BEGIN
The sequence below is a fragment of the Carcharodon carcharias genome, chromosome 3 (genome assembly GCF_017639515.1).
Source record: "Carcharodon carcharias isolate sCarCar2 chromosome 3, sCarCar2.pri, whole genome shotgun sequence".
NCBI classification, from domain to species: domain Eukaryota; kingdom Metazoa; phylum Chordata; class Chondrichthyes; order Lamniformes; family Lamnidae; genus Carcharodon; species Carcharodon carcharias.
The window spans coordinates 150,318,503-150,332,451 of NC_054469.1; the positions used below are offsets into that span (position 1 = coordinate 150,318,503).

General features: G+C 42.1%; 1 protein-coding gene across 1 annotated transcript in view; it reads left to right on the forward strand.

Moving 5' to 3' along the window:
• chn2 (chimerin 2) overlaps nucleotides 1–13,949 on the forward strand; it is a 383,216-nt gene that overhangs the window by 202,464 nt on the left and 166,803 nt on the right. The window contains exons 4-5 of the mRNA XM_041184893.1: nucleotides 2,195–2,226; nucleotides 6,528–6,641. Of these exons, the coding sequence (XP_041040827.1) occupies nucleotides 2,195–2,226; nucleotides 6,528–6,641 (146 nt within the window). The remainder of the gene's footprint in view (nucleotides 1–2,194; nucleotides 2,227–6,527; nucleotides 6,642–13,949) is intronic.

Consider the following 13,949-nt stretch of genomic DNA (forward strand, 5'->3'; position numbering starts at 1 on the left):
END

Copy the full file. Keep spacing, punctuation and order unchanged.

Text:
The sequence below is a fragment of the Carcharodon carcharias genome, chromosome 3 (genome assembly GCF_017639515.1).
Source record: "Carcharodon carcharias isolate sCarCar2 chromosome 3, sCarCar2.pri, whole genome shotgun sequence".
NCBI classification, from domain to species: domain Eukaryota; kingdom Metazoa; phylum Chordata; class Chondrichthyes; order Lamniformes; family Lamnidae; genus Carcharodon; species Carcharodon carcharias.
The window spans coordinates 150,318,503-150,332,451 of NC_054469.1; the positions used below are offsets into that span (position 1 = coordinate 150,318,503).

General features: G+C 42.1%; 1 protein-coding gene across 1 annotated transcript in view; it reads left to right on the forward strand.

Moving 5' to 3' along the window:
• chn2 (chimerin 2) overlaps nucleotides 1–13,949 on the forward strand; it is a 383,216-nt gene that overhangs the window by 202,464 nt on the left and 166,803 nt on the right. The window contains exons 4-5 of the mRNA XM_041184893.1: nucleotides 2,195–2,226; nucleotides 6,528–6,641. Of these exons, the coding sequence (XP_041040827.1) occupies nucleotides 2,195–2,226; nucleotides 6,528–6,641 (146 nt within the window). The remainder of the gene's footprint in view (nucleotides 1–2,194; nucleotides 2,227–6,527; nucleotides 6,642–13,949) is intronic.

Consider the following 13,949-nt stretch of genomic DNA (forward strand, 5'->3'; position numbering starts at 1 on the left):